Of course, there are environmentally friendly, sustainable energy sources, such as solar and wind. They are coming online, but not at the rate the Fed, Wall Street, the President and Congress want our economy to grow. What does this mean? It means that, if the Fed, Wall Street, the President and Congress get their way, we will be using not only more sunlight and wind, but more nuclear power, more coal, and more rivers. We will also be producing more nuclear waste, more acid rain, and more endangered species.
There is another reason for recognizing economic growth as the 800-pound gorilla dwarfing the monkey of Peak Oil. Even if energy sources were unlimited (as some economists continue to insist), a number of thorny problems arise in concert with a growing economy. These include urban sprawl, traffic congestion, and ultimately war, which is often the result of nations competing for scarce resources (such as water in the Middle East). As Malthus noted, waiting always in the wings is famine, the result of pushing our planet’s agricultural capacity beyond the brink. Yes, Malthus was a doomsayer, but doom needs saying if doom is to be averted.
So what then, the optimist might ask, is the solution? If economic growth beyond the level of Peak Oil is the problem, then the solution must be something other than economic growth. Not all economists have been blinded to this, and those who haven’t been call for a gradual but firm transition in national policy from economic growth to a steady state economy. A steady state economy is not the end of the world. It refers simply to stabilized populations and consumption. Yes, that means zero economic growth, something Americans have not been taught to appreciate. At various times in history, neither were Americans taught to appreciate the freedom of blacks, the enfranchisement of women, or the benefits of non-smoking. Times change.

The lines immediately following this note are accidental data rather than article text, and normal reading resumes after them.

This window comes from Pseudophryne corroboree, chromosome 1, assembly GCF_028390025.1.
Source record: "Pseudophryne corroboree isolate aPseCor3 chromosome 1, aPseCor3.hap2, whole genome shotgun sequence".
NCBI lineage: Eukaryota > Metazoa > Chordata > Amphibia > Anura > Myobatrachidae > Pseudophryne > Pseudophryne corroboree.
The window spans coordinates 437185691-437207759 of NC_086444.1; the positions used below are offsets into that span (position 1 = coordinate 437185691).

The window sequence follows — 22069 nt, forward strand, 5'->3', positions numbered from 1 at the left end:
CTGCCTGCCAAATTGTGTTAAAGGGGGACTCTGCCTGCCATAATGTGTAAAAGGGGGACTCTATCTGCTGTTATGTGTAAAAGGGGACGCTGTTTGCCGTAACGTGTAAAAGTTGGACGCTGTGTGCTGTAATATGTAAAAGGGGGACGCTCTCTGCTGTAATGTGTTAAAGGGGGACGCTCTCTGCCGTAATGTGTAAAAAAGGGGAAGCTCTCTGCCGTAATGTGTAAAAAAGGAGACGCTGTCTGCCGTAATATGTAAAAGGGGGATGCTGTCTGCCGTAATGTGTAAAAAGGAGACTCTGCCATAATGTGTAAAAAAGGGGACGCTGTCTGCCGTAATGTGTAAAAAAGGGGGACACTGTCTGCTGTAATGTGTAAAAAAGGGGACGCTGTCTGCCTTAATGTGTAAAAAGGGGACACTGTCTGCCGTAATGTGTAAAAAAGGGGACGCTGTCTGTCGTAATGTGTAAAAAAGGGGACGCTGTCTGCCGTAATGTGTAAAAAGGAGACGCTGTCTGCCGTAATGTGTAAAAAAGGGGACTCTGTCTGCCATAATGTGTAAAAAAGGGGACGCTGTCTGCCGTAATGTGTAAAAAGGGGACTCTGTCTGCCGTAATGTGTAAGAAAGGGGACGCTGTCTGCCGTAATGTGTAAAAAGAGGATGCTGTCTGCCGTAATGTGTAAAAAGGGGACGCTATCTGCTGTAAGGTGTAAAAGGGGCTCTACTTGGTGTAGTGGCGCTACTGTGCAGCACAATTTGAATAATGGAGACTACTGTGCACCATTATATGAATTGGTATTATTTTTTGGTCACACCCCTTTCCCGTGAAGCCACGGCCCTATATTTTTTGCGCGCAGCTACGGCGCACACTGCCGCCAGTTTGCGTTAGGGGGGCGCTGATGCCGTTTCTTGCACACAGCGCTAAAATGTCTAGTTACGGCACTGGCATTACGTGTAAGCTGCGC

How is a steady state economy implemented? That’s the easy part, for the fiscal and monetary policy levers already exist. They just have to be pushed and pulled into the correct positions. That means tax codes, subsidies, and banking regulations must be reformed. The hard part is the acceptance of the need for a steady state economy, not the implementation.
Politicians, with campaigns invariably financed by corporations, banks, and other bastions of big money, won’t lead the American people to embrace a steady state economy as a policy goal. The movement, as with all great movements, must start with the people. In this case, starting means stopping. Stopping the buying of SUVs instead of sedans, the building of mansions when little houses are cozier, the gobbling of steaks when veggies are better for us anyway. And of course, it means that one or two children per family is a modern form of patriotism; three or more a sign of disregard for the lives of others. It’s common sense, in other words. Beyond that, it means supporting the politician bold enough to identify economic growth as a good goal gone bad.